MA: Springfield Councilors Plan Marijuana Fact-Finding Trip To Colorado, But Mayor Rejects Taxpayer Funds For It

Photo Credit: Infinite Wellness

At least four city councilors will travel to Denver this month to learn about recreational marijuana facilities and oversight in Colorado, but Mayor Domenic J. Sarno said he will not invest taxpayer dollars in the fact-finding mission.

Councilor Justin Hurst, who requested city funds two weeks ago to help with the trip’s cost, said councilors will still go, leaving for the trip on June 27 and returning June 29. Hurst said he, Kateri Walsh, Adam Gomez and council President Orlando Ramos are the councilors planning to go so far.

Councilors said they plan to use personal or campaign funds for the cost of air travel and two nights hotel lodging.

Hurst, in addition to asking Sarno to approve travel and hotel costs for councilors, estimated at $1,200 per person, also asked if some city department officials could participate in the Denver trip.

There is a six-month moratorium on recreational marijuana sales in Springfield intended to give councilors and city officials time to draft and approve local regulations. Any zoning regulations need council approval. The moratorium was approved in March.

Hurst said the trip is planned with Denver officials and stakeholders “in hopes of learning firsthand from their successes as well as the challenges that they encountered when implementing recreational marijuana a few years ago.”

Sarno said he sees no justification for city funds to finance the Denver trip.

“Our City team is very satisfied that the state Cannabis Commission has done a good job laying out the regulations and procedures for the licensing process,” Sarno said in an email response to The Republican. “… Therefore, I do not believe that it is necessary or beneficial to spend taxpayer dollars on a trip to Colorado.”

His explanation also included that some representatives of INSA, which has opened medical marijuana facilities in Springfield and Easthampton, have “complete knowledge” regarding Colorado operations and shared those details with city department officials.

The Springfield dispensary opened May 25.

Councilors said the trip will be worth the cost, giving them direct details regarding how retail sales are going in Denver and the benefits and challenges faced in that city. There would be meetings with Denver officials and stakeholders and site visits to various marijuana facilities, Hurst said.

“Recreational marijuana is a fairly complex issue,” Ramos said. “We only have one chance to get this right — the first time. We owe it to our constituents and all residents of the city of Springfield to do as much research as possible and hopefully get it right the first time.”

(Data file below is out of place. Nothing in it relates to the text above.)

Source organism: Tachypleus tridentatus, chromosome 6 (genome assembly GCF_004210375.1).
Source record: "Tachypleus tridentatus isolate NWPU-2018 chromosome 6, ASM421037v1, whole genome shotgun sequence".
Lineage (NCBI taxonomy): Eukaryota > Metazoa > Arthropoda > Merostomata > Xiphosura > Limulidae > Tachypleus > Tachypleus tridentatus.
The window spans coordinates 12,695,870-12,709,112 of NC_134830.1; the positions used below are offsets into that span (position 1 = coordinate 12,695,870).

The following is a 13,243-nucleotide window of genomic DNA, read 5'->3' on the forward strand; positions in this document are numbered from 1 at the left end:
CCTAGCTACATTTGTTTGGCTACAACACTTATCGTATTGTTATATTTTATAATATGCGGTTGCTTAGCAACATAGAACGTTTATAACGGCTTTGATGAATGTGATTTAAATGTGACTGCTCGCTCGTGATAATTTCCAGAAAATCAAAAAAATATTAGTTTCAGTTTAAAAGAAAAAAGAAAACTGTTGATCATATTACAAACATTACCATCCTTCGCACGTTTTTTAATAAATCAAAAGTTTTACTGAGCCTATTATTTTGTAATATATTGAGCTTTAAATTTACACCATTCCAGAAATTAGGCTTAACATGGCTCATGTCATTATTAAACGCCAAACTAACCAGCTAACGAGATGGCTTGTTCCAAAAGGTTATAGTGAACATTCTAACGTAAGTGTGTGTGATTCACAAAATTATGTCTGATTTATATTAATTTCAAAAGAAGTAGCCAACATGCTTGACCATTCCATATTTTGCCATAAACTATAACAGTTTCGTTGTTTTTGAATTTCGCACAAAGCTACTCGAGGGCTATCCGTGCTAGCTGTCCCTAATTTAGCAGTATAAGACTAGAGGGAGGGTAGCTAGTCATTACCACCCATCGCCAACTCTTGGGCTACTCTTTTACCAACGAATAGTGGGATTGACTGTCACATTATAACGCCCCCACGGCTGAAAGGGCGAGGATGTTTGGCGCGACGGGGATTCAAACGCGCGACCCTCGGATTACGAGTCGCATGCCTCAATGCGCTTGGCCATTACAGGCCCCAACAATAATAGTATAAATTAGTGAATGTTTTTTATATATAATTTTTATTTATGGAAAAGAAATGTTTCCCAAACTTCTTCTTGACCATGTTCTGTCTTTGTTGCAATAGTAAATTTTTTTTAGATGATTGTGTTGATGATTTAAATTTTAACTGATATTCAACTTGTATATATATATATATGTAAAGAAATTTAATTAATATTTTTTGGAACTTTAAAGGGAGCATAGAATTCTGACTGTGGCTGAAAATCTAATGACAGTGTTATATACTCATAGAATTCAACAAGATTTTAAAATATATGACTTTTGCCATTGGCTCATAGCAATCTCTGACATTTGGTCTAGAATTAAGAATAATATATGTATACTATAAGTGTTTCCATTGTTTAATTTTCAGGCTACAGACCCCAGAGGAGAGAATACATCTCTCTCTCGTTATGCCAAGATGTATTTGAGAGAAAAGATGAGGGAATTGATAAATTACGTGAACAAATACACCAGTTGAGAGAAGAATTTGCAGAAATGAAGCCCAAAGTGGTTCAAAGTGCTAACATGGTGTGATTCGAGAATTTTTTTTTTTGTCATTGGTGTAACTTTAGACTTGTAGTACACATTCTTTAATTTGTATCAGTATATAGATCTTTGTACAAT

The state began welcoming applications for recreational marijuana businesses in April, but applications are on hold in Springfield under the moratorium.

Hurst, in his initial letter to Sarno dated June 1, said the creation of regulations for recreational marijuana sales can be a “daunting task.”

“My concern is that if we don’t take advantage of the opportunity to visit a place that has already established a model, then we will be creating legislation in a vacuum and there is a high likelihood it will be flawed,” Hurst wrote.

Walsh and Gomez joined in praising the Denver trip.

“We need to gain as much information as possible to learn from their successes and mistakes to set the best policies and priorities for the citizens of Springfield,” Walsh said.

She said her questions include: what are the pros and cons; what are their drug messages to young kids; and are they doing research on long-term effects?

Gomez said that in his role as chairman of the council’s Economic Development Committee, it is important to visit communities that already have recreational marijuana retail stores.

“Learning the pros and cons will give us a better understanding of how to best serve our constituents and make sure we get it right the first time,” Gomez said. “We will inevitably encounter growing pains when implementing legislation of this magnitude, but we will be able to further educate ourselves on ways to avoid potential pitfalls around implementation with this visit.”

Hurst said he had not received a formal response from the mayor but was aware that he suggested that councilors wanting to go to Denver could use their own campaign funds.

The reality is that some councilors do not have adequate campaign funds, Hurst said.

Hurst had conferred in advance with Denver City Council President Albus Brooks and said Brooks was excited by the visit and assisted with preparations.

Hurst said he had hoped that representatives of certain city departments could join in the trip, including planning, health and human services, police and law departments.

“It is evident to those involved that creating regulations in an area that no one has any experience in can be a daunting task, which is why it makes even more sense for the individuals responsible for to be as informed as possible,” Hurst said.

In response to Sarno’s stance on not funding the trip with taxpayer dollars, Hurst said there are cities in Colorado that are similar in population to Springfield that are bringing in more than $10 million in tax revenues annually from marijuana.

“What it would cost to send 7 people to Denver for 3 days to learn ‘best practices’ pales in comparison to what the city stands to make,” Hurst said, in his letter to Sarno.